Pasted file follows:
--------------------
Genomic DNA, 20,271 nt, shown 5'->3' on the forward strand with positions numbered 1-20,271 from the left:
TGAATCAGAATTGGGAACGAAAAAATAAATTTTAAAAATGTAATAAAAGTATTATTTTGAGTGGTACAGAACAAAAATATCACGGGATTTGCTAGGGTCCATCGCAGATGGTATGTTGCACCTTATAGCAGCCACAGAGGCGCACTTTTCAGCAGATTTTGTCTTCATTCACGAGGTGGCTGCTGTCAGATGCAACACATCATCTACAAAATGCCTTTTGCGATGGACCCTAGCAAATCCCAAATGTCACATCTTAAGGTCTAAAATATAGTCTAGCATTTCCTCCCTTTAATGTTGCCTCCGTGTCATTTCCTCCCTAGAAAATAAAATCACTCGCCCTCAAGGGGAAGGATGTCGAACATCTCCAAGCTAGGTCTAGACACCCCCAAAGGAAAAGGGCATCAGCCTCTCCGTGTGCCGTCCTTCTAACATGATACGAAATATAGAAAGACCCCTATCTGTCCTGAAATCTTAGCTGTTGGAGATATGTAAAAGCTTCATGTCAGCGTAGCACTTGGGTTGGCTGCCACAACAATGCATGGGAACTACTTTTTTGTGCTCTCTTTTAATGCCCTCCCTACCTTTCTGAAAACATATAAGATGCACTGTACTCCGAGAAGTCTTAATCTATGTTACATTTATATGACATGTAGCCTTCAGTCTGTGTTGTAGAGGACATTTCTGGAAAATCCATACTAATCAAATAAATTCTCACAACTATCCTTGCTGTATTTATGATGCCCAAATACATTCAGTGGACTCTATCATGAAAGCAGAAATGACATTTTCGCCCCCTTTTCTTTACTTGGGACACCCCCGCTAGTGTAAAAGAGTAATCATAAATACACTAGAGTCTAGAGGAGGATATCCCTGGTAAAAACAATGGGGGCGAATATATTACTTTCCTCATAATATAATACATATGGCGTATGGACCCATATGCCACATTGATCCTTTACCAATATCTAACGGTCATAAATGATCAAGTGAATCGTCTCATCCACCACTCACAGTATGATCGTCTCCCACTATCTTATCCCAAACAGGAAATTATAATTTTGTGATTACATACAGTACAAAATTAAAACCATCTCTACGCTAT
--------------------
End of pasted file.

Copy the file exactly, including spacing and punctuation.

Genomic DNA, 20,271 nt, shown 5'->3' on the forward strand with positions numbered 1-20,271 from the left:
TGAATCAGAATTGGGAACGAAAAAATAAATTTTAAAAATGTAATAAAAGTATTATTTTGAGTGGTACAGAACAAAAATATCACGGGATTTGCTAGGGTCCATCGCAGATGGTATGTTGCACCTTATAGCAGCCACAGAGGCGCACTTTTCAGCAGATTTTGTCTTCATTCACGAGGTGGCTGCTGTCAGATGCAACACATCATCTACAAAATGCCTTTTGCGATGGACCCTAGCAAATCCCAAATGTCACATCTTAAGGTCTAAAATATAGTCTAGCATTTCCTCCCTTTAATGTTGCCTCCGTGTCATTTCCTCCCTAGAAAATAAAATCACTCGCCCTCAAGGGGAAGGATGTCGAACATCTCCAAGCTAGGTCTAGACACCCCCAAAGGAAAAGGGCATCAGCCTCTCCGTGTGCCGTCCTTCTAACATGATACGAAATATAGAAAGACCCCTATCTGTCCTGAAATCTTAGCTGTTGGAGATATGTAAAAGCTTCATGTCAGCGTAGCACTTGGGTTGGCTGCCACAACAATGCATGGGAACTACTTTTTTGTGCTCTCTTTTAATGCCCTCCCTACCTTTCTGAAAACATATAAGATGCACTGTACTCCGAGAAGTCTTAATCTATGTTACATTTATATGACATGTAGCCTTCAGTCTGTGTTGTAGAGGACATTTCTGGAAAATCCATACTAATCAAATAAATTCTCACAACTATCCTTGCTGTATTTATGATGCCCAAATACATTCAGTGGACTCTATCATGAAAGCAGAAATGACATTTTCGCCCCCTTTTCTTTACTTGGGACACCCCCGCTAGTGTAAAAGAGTAATCATAAATACACTAGAGTCTAGAGGAGGATATCCCTGGTAAAAACAATGGGGGCGAATATATTACTTTCCTCATAATATAATACATATGGCGTATGGACCCATATGCCACATTGATCCTTTACCAATATCTAACGGTCATAAATGATCAAGTGAATCGTCTCATCCACCACTCACAGTATGATCGTCTCCCACTATCTTATCCCAAACAGGAAATTATAATTTTGTGATTACATACAGTACAAAATTAAAACCATCTCTACGCTAT